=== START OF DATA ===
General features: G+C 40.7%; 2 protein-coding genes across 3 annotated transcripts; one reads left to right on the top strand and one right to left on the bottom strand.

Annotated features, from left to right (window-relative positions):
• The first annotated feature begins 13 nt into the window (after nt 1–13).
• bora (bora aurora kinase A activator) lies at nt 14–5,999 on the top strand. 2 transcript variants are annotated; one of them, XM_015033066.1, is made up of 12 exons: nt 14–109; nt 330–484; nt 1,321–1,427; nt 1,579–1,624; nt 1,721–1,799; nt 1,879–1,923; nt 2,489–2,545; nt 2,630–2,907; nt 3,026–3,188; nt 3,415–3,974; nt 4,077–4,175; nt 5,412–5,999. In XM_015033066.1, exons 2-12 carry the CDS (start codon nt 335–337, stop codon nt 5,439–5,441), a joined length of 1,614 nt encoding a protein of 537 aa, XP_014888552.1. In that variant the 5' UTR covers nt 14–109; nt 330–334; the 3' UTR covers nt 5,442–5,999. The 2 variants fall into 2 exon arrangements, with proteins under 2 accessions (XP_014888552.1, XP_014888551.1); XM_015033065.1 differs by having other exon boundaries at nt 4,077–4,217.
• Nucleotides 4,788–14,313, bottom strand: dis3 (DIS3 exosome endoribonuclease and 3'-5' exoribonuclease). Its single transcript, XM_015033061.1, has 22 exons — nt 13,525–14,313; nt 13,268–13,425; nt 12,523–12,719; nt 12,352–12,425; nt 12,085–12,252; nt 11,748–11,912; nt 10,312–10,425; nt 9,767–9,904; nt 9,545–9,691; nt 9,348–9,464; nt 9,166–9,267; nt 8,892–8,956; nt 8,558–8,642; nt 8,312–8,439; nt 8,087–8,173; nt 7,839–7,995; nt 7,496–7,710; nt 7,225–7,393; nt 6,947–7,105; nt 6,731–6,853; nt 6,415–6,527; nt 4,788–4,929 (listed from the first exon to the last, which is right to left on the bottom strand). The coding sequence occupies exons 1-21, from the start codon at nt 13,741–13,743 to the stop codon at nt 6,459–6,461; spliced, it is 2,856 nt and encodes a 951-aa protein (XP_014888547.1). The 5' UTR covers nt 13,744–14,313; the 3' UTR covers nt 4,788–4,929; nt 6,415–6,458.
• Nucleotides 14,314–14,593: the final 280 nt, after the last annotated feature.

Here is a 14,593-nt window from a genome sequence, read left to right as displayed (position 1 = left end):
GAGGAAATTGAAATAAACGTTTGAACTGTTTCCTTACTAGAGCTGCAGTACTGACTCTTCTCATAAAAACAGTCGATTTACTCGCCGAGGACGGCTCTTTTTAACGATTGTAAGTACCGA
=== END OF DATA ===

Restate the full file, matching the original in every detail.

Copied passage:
General features: G+C 40.7%; 2 protein-coding genes across 3 annotated transcripts; one reads left to right on the top strand and one right to left on the bottom strand.

Annotated features, from left to right (window-relative positions):
• The first annotated feature begins 13 nt into the window (after nt 1–13).
• bora (bora aurora kinase A activator) lies at nt 14–5,999 on the top strand. 2 transcript variants are annotated; one of them, XM_015033066.1, is made up of 12 exons: nt 14–109; nt 330–484; nt 1,321–1,427; nt 1,579–1,624; nt 1,721–1,799; nt 1,879–1,923; nt 2,489–2,545; nt 2,630–2,907; nt 3,026–3,188; nt 3,415–3,974; nt 4,077–4,175; nt 5,412–5,999. In XM_015033066.1, exons 2-12 carry the CDS (start codon nt 335–337, stop codon nt 5,439–5,441), a joined length of 1,614 nt encoding a protein of 537 aa, XP_014888552.1. In that variant the 5' UTR covers nt 14–109; nt 330–334; the 3' UTR covers nt 5,442–5,999. The 2 variants fall into 2 exon arrangements, with proteins under 2 accessions (XP_014888552.1, XP_014888551.1); XM_015033065.1 differs by having other exon boundaries at nt 4,077–4,217.
• Nucleotides 4,788–14,313, bottom strand: dis3 (DIS3 exosome endoribonuclease and 3'-5' exoribonuclease). Its single transcript, XM_015033061.1, has 22 exons — nt 13,525–14,313; nt 13,268–13,425; nt 12,523–12,719; nt 12,352–12,425; nt 12,085–12,252; nt 11,748–11,912; nt 10,312–10,425; nt 9,767–9,904; nt 9,545–9,691; nt 9,348–9,464; nt 9,166–9,267; nt 8,892–8,956; nt 8,558–8,642; nt 8,312–8,439; nt 8,087–8,173; nt 7,839–7,995; nt 7,496–7,710; nt 7,225–7,393; nt 6,947–7,105; nt 6,731–6,853; nt 6,415–6,527; nt 4,788–4,929 (listed from the first exon to the last, which is right to left on the bottom strand). The coding sequence occupies exons 1-21, from the start codon at nt 13,741–13,743 to the stop codon at nt 6,459–6,461; spliced, it is 2,856 nt and encodes a 951-aa protein (XP_014888547.1). The 5' UTR covers nt 13,744–14,313; the 3' UTR covers nt 4,788–4,929; nt 6,415–6,458.
• Nucleotides 14,314–14,593: the final 280 nt, after the last annotated feature.

Here is a 14,593-nt window from a genome sequence, read left to right as displayed (position 1 = left end):
GAGGAAATTGAAATAAACGTTTGAACTGTTTCCTTACTAGAGCTGCAGTACTGACTCTTCTCATAAAAACAGTCGATTTACTCGCCGAGGACGGCTCTTTTTAACGATTGTAAGTACCGA